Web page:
From aspiring rabbi to excommunicant
Spinoza was born in Amsterdam, the son of Portuguese-Jewish immigrants who fled the Inquisition to find religious freedom in the Netherlands. Spinoza lived from 1632 to 1677, but Auerbach’s biographical narrative only covers his life from about 1647 to 1657. The novel begins with a teenage Spinoza undergoing studies to become a rabbi in his community synagogue. It ends a decade later with his being excommunicated from the Jewish faith for heresy. In the intervening years, Auerbach focuses on two main plot threads. One is Spinoza’s drifting away from the Jewish faith as he develops his own individual pantheistic philosophy. The second is a love story between Spinoza and Olympia van den Ende, the highly educated daughter of his Latin teacher. Both are freethinkers, but Spinoza was raised a Jew and Olympia a Catholic, and neither of their communities will accept an intermarriage. In addition, Spinoza feels compelled to abandon earthly pleasures such as love so that he may concentrate solely on his intellectual pursuits.
The narrowness of the novel’s scope is a bit disappointing. I was hoping for a more lifelong view of the development of Spinoza’s philosophy, but instead Auerbach concentrates on this one period of its nascency. Auerbach himself was a Jew, and it is clear from this book that he is enthralled by Jewish history and ritual. The entire first half of the book is strictly about Judaism; freethought doesn’t rear its ugly head until roughly the halfway point. There are only a couple chapters where Auerbach really discusses Spinoza’s mature philosophy in detail, but when he does delve into the philosopher’s Ethics, for example, Auerbach explains Spinoza’s ideas clearly and insightfully. We see how Spinoza’s conception of monism emerges from the dualism of Descartes. Much of this is revealed through extensive dialogues between Spinoza and a small circle of friends that includes Olympia. While the scenes dealing with Judaism seem authentic in their level of detail, the love story never really rings true. It feels like fictional license on Auerbach’s part but not necessarily in a bad way, much like Shakespeare’s fictionalizations of the lives of historical figures.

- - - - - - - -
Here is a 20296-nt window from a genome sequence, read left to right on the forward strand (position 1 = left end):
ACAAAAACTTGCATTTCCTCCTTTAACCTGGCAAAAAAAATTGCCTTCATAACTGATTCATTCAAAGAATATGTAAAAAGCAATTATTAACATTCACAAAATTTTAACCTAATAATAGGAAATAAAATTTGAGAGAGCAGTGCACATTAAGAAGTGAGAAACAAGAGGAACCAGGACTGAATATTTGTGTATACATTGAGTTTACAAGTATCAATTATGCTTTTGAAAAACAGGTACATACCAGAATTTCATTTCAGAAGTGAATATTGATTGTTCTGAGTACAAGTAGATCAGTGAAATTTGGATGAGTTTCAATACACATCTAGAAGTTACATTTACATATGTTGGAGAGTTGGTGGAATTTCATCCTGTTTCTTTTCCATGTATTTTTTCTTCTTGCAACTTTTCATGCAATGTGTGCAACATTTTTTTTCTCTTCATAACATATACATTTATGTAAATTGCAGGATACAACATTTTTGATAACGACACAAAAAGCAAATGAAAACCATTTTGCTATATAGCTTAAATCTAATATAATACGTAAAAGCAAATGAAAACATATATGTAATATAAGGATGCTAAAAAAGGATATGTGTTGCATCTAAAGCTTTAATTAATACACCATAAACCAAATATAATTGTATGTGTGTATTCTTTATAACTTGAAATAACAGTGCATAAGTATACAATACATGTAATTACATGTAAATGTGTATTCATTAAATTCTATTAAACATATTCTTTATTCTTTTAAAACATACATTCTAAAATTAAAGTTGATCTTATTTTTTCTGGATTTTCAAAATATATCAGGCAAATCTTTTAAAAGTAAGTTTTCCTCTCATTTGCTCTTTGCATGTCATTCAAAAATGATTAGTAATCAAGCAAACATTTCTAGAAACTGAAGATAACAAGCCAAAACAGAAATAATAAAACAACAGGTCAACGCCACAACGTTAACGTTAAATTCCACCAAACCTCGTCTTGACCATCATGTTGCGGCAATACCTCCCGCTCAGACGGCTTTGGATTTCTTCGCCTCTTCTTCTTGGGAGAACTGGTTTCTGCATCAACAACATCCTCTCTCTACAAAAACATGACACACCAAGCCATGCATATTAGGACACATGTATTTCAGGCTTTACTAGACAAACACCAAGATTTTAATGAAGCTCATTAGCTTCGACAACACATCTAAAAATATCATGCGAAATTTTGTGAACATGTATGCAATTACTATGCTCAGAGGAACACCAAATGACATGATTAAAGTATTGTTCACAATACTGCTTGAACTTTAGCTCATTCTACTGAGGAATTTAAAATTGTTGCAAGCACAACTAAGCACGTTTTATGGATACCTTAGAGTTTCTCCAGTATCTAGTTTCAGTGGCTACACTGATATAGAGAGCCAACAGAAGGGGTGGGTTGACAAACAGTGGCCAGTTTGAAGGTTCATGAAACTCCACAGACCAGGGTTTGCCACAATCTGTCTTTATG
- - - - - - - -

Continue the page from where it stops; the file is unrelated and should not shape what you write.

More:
I don’t know enough about Auerbach to say to what extent he was a faithful Jew and to what extent he was a Spinozan freethinker, but as a member of the latter category myself I can say that when all is said and done the author certainly does justice to the philosopher’s freethought. He paints Spinoza as a secular Christlike figure who sacrificed much in his search for rational truth. Spinoza’s pantheistic conception of a deity is portrayed as his attempt to seek out divinity in the universe rather than turning away from God. Reason is a gift from God, Spinoza believed, even when the exercising of that reason clashes with religious tradition and dogma. I wish there had been less about Judaism and more about monism in this book, but in the end I found this to be an interesting, though romanticized, look at Spinoza’s life and thought.
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